Qatar Gears up for Asian Games


Economic News

22 Jul 2010
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Despite the recent focus on major gas deals, Qatar is also still trying to put itself on the map in sectors that require a more human kind of energy with the Doha Asian Games. Scheduled for 2006, preparations for this athletics tournament have placed a series of construction projects centre stage, all of which aim to make the small Gulf emirate a regional business and tourism hub.

The Qatari capital will be the first Arab city to put on the games, which only happen every four years. The government has pledged to spend $700m to build an Olympic-style sports city capable of housing 10,000 athletes, along with several thousand games administrators, by the time the two-week event gets underway in December 2006.

While sparing no expense to ensure that the games bring prestige to the country, the government has also made efficiency and sustainability important priorities in planning for the event. Accordingly, tenders for construction of the planned sports city initially called for athletes' accommodation to be convertible, with minimum additional time and expense, into a luxury housing complex after 2006. As the master plan developed, however, the idea of a high-tech medical centre emerged as the main post-games function for the site.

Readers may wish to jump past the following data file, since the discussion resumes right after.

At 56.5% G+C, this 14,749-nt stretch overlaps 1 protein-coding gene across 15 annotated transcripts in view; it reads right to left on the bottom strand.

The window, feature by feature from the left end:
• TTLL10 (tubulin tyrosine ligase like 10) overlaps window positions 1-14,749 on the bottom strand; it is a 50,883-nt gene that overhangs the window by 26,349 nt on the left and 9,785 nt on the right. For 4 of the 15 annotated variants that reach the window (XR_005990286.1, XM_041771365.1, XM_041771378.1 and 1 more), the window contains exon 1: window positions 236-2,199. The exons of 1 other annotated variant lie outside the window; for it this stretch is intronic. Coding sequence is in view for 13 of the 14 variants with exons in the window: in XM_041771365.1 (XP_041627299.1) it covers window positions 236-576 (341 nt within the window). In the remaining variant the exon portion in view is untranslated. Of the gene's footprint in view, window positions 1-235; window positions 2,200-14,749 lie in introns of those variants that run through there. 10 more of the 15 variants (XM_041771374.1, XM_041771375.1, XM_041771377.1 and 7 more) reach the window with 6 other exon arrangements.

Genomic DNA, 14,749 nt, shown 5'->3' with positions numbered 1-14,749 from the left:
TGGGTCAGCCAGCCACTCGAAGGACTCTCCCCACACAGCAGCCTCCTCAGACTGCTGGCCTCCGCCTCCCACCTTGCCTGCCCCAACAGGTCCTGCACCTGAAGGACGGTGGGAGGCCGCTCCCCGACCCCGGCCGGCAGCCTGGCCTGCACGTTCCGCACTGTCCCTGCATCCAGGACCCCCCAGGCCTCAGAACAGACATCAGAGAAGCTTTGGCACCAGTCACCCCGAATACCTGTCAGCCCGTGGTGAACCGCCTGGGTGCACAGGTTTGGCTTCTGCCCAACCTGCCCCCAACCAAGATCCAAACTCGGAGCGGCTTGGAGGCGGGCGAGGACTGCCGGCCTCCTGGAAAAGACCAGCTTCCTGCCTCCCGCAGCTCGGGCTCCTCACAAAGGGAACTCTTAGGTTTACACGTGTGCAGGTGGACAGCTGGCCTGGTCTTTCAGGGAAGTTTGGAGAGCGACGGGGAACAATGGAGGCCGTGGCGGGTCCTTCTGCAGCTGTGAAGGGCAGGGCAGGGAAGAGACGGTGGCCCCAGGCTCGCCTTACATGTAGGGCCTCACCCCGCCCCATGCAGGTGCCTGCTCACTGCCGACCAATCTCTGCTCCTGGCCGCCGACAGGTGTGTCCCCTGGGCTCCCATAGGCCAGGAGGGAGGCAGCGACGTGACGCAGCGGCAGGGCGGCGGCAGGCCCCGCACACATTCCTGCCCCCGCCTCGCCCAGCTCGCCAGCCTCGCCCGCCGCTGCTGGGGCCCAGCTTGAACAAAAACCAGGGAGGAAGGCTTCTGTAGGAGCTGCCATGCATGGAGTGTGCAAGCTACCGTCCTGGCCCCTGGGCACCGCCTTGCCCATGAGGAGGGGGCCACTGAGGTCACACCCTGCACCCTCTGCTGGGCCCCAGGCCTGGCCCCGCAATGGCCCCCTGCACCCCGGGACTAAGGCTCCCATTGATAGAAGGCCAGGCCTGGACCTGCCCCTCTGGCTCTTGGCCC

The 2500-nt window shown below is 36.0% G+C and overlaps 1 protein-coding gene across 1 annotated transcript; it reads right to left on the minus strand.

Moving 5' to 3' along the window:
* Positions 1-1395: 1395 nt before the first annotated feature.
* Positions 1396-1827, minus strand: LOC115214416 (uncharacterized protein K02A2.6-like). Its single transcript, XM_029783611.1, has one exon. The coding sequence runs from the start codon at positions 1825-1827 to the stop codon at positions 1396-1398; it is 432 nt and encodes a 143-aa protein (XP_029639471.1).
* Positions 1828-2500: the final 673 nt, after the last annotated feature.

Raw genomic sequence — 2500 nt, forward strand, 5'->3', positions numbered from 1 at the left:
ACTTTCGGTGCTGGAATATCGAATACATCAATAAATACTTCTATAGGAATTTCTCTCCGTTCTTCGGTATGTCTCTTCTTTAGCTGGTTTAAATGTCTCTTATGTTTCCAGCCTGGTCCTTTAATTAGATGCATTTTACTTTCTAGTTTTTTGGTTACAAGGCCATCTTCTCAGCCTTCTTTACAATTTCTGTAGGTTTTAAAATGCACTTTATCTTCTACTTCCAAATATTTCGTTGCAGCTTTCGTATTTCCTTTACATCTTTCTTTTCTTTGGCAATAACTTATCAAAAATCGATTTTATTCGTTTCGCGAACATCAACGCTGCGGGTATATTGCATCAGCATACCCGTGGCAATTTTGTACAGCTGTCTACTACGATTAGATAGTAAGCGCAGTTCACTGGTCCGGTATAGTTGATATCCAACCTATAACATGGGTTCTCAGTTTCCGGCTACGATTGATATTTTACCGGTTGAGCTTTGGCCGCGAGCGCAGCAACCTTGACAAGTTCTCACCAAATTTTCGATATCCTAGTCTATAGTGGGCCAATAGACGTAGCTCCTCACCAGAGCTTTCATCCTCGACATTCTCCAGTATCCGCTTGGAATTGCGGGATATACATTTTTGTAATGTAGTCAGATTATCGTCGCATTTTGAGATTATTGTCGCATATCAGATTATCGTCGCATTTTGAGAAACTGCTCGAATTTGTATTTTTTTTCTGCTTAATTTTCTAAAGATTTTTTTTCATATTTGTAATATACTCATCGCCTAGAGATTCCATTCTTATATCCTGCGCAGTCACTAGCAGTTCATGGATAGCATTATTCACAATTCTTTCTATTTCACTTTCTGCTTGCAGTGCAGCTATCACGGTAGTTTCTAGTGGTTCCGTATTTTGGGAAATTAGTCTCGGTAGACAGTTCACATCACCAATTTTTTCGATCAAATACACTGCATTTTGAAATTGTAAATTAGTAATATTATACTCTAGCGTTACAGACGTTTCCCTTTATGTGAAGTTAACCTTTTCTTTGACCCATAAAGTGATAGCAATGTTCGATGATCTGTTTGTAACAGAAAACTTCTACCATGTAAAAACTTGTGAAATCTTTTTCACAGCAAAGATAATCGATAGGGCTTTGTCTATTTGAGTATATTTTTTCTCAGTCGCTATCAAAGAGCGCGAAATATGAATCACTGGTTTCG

Yet ambitious construction plans have not necessarily been matched by efforts to streamline a slow-moving state bureaucracy. Privately, contractors express concerns about whether planned sports facilities can be ready by 2006. In addition, the government will need to consider ways to simplify visa procedures for visitors in order to host an international event of such magnitude.

The Asian Games are expected to bring at least 20,000 athletes, officials and visitors to the tiny emirate, pushing the limits of its rapidly expanding hotel and tourism infrastructure. The government says it has allocated a total of $2.8m to bring Qatar up to Olympic standards within the next two-and-a-half years.

Along with the $700m for the sporting city-cum medical complex, some $400m has been set aside to upgrade the emirate's present sports facilities, including the Khalifa stadium complex and other existing stadiums and swimming pools.

But the largest portion of the upgrading budget has been assigned to the New Doha International Airport project, a multi-phase plan to quadruple Doha's capacity for passenger air traffic by 2008. The new airport is meant to open in 2006, in time to funnel the crowds for the Asian Games, while the first phase of construction is still underway. Engineering at the new airport site should start by the end of this month, project officials said.

The lead contractor for the project, US-based engineering firm Bechtel, promises to equip the Qatari capital with a world-class passenger, cargo and maintenance facility that can eventually be expanded to accommodate up to 50m passengers a year, assuming such demand arises. Phase one will have the airport operating with a capacity of 12m passengers per year, up from actual traffic levels of well under 4m annually at Doha's current airport.